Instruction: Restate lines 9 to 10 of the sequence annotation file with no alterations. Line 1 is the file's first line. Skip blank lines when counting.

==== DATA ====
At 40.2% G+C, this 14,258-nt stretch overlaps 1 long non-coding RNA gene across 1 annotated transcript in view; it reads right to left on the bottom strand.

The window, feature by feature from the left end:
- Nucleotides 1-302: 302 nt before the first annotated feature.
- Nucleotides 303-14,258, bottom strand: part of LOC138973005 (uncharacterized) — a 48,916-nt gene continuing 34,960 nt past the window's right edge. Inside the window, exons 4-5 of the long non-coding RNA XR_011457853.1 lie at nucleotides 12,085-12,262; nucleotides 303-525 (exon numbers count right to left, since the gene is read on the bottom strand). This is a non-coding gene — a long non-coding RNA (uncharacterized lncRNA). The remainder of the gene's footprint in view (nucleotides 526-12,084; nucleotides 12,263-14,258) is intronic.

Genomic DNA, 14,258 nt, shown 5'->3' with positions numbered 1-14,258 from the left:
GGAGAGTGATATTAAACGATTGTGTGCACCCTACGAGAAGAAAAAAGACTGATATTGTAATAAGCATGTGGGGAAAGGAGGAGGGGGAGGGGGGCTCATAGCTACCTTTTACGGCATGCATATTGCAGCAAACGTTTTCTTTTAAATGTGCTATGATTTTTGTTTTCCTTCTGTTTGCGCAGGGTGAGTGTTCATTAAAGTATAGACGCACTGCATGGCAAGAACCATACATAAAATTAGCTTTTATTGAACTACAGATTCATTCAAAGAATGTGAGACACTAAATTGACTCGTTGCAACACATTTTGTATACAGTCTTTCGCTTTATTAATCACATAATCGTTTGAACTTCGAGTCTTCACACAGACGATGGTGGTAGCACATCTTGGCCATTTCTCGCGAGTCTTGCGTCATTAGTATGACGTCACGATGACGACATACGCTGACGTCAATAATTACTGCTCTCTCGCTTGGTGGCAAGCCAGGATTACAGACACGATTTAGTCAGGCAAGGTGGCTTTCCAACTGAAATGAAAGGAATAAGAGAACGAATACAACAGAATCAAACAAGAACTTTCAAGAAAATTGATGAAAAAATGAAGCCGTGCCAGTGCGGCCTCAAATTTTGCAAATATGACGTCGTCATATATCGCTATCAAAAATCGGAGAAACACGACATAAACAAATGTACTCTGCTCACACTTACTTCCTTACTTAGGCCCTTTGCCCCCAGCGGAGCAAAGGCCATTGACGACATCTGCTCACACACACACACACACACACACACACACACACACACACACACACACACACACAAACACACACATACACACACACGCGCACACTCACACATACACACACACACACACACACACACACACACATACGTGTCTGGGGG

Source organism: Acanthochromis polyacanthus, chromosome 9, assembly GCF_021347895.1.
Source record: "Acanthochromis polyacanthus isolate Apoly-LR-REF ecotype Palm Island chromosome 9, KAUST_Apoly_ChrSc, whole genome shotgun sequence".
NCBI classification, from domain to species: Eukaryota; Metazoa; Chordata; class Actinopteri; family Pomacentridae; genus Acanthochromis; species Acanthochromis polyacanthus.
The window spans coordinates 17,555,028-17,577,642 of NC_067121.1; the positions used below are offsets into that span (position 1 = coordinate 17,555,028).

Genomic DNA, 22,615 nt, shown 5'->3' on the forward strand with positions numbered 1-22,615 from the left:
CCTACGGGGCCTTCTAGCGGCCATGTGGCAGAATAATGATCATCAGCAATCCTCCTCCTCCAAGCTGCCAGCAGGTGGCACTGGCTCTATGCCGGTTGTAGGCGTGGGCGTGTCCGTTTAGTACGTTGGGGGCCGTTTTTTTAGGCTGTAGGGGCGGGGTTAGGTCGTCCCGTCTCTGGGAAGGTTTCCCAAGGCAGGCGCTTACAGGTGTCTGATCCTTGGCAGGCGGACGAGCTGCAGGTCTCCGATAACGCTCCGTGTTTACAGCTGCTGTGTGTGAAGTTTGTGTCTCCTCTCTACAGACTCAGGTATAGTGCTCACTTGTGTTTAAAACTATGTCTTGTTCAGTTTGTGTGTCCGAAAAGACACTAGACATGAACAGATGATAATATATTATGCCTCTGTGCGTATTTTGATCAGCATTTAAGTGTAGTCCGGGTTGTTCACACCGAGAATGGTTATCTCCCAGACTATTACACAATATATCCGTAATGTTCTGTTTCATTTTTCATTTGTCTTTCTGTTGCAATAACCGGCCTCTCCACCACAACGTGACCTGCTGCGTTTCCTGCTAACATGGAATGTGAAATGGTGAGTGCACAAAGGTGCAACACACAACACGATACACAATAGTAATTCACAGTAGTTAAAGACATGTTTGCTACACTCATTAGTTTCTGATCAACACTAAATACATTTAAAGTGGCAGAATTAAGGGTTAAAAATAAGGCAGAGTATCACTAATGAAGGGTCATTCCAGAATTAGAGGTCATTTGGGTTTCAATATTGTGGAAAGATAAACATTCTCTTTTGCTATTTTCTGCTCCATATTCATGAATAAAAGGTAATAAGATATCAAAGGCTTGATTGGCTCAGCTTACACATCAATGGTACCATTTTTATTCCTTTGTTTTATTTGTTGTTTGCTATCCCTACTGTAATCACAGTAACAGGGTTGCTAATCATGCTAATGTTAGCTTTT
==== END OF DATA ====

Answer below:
NCBI classification, from domain to species: Eukaryota; Metazoa; Chordata; class Actinopteri; family Pomacentridae; genus Acanthochromis; species Acanthochromis polyacanthus.
The window spans coordinates 17,555,028-17,577,642 of NC_067121.1; the positions used below are offsets into that span (position 1 = coordinate 17,555,028).